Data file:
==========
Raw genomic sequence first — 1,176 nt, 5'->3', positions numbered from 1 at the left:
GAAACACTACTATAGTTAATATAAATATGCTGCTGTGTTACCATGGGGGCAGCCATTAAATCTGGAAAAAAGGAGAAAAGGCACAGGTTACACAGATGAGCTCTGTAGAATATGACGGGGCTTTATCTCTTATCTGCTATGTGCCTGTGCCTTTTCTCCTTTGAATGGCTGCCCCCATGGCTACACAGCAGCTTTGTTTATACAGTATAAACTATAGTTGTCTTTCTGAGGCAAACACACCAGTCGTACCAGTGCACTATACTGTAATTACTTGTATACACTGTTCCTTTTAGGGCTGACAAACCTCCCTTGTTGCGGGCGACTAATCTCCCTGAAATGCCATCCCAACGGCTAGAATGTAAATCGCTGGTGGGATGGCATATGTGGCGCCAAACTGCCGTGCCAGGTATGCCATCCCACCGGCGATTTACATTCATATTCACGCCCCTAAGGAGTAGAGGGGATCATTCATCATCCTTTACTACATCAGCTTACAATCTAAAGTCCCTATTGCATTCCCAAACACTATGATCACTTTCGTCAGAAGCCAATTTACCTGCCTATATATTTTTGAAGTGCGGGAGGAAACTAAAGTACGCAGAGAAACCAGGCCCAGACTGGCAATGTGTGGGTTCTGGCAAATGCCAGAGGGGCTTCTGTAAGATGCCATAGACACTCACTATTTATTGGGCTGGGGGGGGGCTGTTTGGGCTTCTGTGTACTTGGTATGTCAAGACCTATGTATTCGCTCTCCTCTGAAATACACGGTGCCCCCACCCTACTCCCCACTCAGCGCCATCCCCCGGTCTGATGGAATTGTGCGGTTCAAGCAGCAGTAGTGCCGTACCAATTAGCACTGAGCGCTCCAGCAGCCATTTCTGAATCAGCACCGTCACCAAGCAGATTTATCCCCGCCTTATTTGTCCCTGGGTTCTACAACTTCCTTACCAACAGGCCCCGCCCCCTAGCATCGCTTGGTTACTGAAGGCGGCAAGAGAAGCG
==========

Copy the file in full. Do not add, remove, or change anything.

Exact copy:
Raw genomic sequence first — 1,176 nt, 5'->3', positions numbered from 1 at the left:
GAAACACTACTATAGTTAATATAAATATGCTGCTGTGTTACCATGGGGGCAGCCATTAAATCTGGAAAAAAGGAGAAAAGGCACAGGTTACACAGATGAGCTCTGTAGAATATGACGGGGCTTTATCTCTTATCTGCTATGTGCCTGTGCCTTTTCTCCTTTGAATGGCTGCCCCCATGGCTACACAGCAGCTTTGTTTATACAGTATAAACTATAGTTGTCTTTCTGAGGCAAACACACCAGTCGTACCAGTGCACTATACTGTAATTACTTGTATACACTGTTCCTTTTAGGGCTGACAAACCTCCCTTGTTGCGGGCGACTAATCTCCCTGAAATGCCATCCCAACGGCTAGAATGTAAATCGCTGGTGGGATGGCATATGTGGCGCCAAACTGCCGTGCCAGGTATGCCATCCCACCGGCGATTTACATTCATATTCACGCCCCTAAGGAGTAGAGGGGATCATTCATCATCCTTTACTACATCAGCTTACAATCTAAAGTCCCTATTGCATTCCCAAACACTATGATCACTTTCGTCAGAAGCCAATTTACCTGCCTATATATTTTTGAAGTGCGGGAGGAAACTAAAGTACGCAGAGAAACCAGGCCCAGACTGGCAATGTGTGGGTTCTGGCAAATGCCAGAGGGGCTTCTGTAAGATGCCATAGACACTCACTATTTATTGGGCTGGGGGGGGGCTGTTTGGGCTTCTGTGTACTTGGTATGTCAAGACCTATGTATTCGCTCTCCTCTGAAATACACGGTGCCCCCACCCTACTCCCCACTCAGCGCCATCCCCCGGTCTGATGGAATTGTGCGGTTCAAGCAGCAGTAGTGCCGTACCAATTAGCACTGAGCGCTCCAGCAGCCATTTCTGAATCAGCACCGTCACCAAGCAGATTTATCCCCGCCTTATTTGTCCCTGGGTTCTACAACTTCCTTACCAACAGGCCCCGCCCCCTAGCATCGCTTGGTTACTGAAGGCGGCAAGAGAAGCG